- Women may be less interested in competitive sports. What else are they interested in that requires funding?
- Women may be discouraged from participating in competitive sports. What is the university doing to encourage women to participate more? Does the discouragement predate university? When does it start? How does it need to be combated at university level if it started in childhood?
- Is the team sports environment anti-women somehow? Is it a hostile environment? What is the university doing to fix that?
- Are team sports sufficiently valuable that all this effort to get women to join is worth it or are the things women are already interested in equally valuable? How do we know?
If women are less interested in team sports, but more interested in individual sports like track or gymnastics, why not add programs that appeal to women in proportion to the student body size? Are there other programs women might be interested in that are similar to sports in terms of funding needed (e.g. choir, theater, arts, literature, science competitions, chess tournaments, debate, newscasting programs)? Why are these not considered toward the ratios desired? Why are team sports a special case?
I suspect these are discussions universities are having. The book just didn’t tee them up.
Ultimately, something’s wrong when outcomes aren’t equal. That doesn’t bother those whose needs are being met. They have every reason to ignore it and preserve the status quo. If we concede to conservatives that unequal outcomes are just a byproduct of fairness, then we have missed glaring issues in both distributive justice and procedural justice.
This is the same reason that it matters that women on the whole are making only 77 cents on the dollar, although income equality is closer (usually 92 cents on the dollar) when considering like jobs. The 77 cents problem points to undervaluing the contributions of women in two key ways that have largely been absent from the male-dominated debate:
- Underpaying for work that women are traditionally encouraged to do like child care, teaching, nursing, cooking. Our economy disproportionately rewards fields that have largely excluded women or created barriers to entry for women.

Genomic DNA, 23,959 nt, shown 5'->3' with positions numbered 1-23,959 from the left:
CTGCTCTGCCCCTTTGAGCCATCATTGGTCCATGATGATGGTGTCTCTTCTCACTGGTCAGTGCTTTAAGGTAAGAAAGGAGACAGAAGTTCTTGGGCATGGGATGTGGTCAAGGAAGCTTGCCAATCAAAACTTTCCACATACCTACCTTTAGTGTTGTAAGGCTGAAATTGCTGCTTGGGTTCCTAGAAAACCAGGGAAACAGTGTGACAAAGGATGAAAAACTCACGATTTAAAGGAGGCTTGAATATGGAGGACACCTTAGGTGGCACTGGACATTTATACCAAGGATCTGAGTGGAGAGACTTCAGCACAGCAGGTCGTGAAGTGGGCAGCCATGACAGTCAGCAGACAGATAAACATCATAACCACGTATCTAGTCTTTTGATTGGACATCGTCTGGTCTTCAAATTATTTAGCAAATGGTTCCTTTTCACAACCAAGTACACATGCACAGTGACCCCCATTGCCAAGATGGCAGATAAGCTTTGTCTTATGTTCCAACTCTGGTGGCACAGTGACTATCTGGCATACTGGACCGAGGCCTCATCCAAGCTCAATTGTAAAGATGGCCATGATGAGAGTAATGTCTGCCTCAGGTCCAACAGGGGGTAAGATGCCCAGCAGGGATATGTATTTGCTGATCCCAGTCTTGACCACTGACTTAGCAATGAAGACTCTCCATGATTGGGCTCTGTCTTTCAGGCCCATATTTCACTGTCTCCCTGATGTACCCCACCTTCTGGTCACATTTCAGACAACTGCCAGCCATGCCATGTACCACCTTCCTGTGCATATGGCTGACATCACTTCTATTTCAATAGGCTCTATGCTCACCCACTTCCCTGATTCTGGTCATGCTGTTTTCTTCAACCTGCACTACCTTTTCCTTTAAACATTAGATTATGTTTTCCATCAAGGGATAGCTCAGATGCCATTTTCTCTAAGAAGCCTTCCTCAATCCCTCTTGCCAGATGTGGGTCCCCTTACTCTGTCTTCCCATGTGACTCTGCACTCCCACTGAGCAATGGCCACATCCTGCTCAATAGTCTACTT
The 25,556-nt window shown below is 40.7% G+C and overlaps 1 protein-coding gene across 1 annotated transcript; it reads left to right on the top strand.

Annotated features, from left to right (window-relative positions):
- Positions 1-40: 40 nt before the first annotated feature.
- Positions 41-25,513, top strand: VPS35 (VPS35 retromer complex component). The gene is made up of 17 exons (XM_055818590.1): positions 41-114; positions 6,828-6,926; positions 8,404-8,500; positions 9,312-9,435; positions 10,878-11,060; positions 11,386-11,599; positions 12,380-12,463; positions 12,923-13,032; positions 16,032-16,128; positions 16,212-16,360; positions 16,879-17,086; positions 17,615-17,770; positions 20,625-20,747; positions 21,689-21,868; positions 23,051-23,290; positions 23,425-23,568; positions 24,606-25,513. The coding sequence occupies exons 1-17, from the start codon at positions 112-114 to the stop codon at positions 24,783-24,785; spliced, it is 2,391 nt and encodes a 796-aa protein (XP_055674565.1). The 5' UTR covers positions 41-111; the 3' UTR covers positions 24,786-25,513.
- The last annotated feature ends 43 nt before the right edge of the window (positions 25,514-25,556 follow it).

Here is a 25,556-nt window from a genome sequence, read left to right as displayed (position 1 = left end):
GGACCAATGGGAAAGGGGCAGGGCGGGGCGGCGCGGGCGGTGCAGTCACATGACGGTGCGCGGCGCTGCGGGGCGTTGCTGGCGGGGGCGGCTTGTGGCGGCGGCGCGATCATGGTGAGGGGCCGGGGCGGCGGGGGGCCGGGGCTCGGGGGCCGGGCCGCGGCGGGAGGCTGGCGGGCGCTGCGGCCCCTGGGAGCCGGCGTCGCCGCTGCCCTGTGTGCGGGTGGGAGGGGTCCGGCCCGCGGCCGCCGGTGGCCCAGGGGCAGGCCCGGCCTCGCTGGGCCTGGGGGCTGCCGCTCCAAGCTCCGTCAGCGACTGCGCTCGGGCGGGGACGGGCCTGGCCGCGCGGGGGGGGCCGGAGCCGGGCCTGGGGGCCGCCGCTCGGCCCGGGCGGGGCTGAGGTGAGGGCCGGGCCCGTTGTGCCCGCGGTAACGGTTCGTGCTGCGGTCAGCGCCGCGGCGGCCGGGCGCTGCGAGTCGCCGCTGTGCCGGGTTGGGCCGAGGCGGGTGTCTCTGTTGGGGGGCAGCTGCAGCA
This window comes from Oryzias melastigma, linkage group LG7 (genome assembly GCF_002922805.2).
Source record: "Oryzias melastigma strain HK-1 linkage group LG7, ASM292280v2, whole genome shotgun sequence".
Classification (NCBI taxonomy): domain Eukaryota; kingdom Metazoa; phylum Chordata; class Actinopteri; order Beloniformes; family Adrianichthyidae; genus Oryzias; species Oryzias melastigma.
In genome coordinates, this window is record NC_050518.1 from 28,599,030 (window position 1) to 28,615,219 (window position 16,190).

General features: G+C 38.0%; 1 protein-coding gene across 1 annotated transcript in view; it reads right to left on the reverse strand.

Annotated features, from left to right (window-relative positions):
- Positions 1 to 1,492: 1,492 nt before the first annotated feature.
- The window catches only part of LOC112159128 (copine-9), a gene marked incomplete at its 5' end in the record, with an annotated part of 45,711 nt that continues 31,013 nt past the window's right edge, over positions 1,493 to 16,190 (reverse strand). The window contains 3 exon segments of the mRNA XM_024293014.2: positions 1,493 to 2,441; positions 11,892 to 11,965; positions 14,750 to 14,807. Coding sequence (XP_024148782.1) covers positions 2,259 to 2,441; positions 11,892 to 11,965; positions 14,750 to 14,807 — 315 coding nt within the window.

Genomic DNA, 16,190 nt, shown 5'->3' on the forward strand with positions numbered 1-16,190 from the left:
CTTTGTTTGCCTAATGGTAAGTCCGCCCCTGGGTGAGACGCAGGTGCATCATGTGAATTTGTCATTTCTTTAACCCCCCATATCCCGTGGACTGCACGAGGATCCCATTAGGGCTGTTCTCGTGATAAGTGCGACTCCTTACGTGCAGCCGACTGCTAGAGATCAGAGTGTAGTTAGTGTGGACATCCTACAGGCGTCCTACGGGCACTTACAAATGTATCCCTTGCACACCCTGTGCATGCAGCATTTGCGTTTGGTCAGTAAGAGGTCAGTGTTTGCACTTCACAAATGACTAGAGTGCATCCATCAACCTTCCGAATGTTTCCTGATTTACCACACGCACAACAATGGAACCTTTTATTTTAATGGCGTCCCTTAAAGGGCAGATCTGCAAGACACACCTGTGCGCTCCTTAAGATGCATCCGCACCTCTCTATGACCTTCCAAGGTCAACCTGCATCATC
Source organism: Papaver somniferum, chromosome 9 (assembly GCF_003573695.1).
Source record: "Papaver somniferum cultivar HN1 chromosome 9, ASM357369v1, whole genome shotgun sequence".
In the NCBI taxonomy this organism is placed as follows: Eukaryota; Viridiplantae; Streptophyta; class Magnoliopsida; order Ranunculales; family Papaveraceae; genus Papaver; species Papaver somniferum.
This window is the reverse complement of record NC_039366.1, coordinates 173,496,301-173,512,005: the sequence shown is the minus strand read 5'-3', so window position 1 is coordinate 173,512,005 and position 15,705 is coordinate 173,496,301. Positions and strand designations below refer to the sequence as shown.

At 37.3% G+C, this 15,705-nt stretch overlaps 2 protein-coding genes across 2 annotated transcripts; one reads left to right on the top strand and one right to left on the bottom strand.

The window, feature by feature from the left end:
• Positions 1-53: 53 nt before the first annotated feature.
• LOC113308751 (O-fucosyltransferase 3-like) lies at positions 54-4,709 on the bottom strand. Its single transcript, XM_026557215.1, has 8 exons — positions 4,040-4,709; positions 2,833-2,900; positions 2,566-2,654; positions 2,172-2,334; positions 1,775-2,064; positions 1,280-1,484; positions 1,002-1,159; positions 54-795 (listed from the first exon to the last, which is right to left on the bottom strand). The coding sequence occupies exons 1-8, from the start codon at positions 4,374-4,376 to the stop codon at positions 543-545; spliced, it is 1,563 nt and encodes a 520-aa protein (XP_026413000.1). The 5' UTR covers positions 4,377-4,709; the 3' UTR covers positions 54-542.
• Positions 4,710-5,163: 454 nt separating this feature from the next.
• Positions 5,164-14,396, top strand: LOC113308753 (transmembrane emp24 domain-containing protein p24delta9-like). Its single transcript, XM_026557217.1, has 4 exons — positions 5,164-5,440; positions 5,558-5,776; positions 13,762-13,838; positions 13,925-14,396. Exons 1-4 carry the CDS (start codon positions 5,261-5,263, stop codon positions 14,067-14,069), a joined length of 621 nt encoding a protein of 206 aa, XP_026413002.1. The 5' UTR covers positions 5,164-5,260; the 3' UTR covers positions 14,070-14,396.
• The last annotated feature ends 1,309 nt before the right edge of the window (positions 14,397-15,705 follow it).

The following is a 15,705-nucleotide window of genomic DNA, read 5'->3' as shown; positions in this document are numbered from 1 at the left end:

- Expecting women to do disproportionate unpaid domestic work in their own homes (and even each others’ homes) that puts them at a disadvantage in the workplace (e.g. more sick time to care for others, less availability, emotional labor costs).
But these are harder problems to solve. The only way we solve them is when we acknowledge them, and measure outcomes.
When I was an executive at American Express, we had Affirmative Action quotas to be sure we had a robust pipeline of minority (women and racial minority) candidates for all positions. If we didn’t, we had to re-post a position. But we could hire the person we felt was most qualified. Without tracking outcomes (which we did), it would be very easy to see the same results over and over. Just because you interview more minorities (potentially against your will) doesn’t mean you hire more minorities. We had to discuss and defend our decisions. Until you measure outcomes, you don’t know how you’re really doing, but many would defend their hiring by saying they just didn’t have the right candidates because not enough minorities had the qualifications being sought.
But how do you enforce actions when it’s across the entire system? Who is responsible for determining how much teachers and nurses are paid vs. engineers and programmers? How do you hold an executive responsible when minorities didn’t get the education or work experience being sought for their open position?
Universities are in the unique position of having an administration responsible for placing a value on both sports and theater, science and arts. Limiting the evaluation of outcomes to team sports is a male-centric viewpoint.
This is one reason I have never really found the priesthood interesting. It’s a male program, created by men for men. If women had been involved in it, it would look very different than it does. It’s more hierarchical and less collaborative than organizations women tend to create. Involving more women going forward will doubtless alter how decision making occurs in the church, and that’s worth anticipating. But barring all women from decision has many significant downstream impacts. Decisions made without the input of women are much weaker than those with more diverse input.
And that’s the core problem with this book. It’s written by two men about problems with the left’s approach to solving problems, and the main criticism is that it’s not convincing conservatives. That’s an important problem to solve, but the key to changing that is to have diverse perspectives sitting at the table, and the GOP is overwhelming white and male. The book acknowledges the disincentives for those in power to listen to those who are not, but doesn’t apply its own logic to solve it.
What do you think?
- How do you create fairness when those making decisions are getting what they want and setting a higher value on their own contributions?
- Are equal outcomes important or just equal opportunity and fair process? Defend your answer.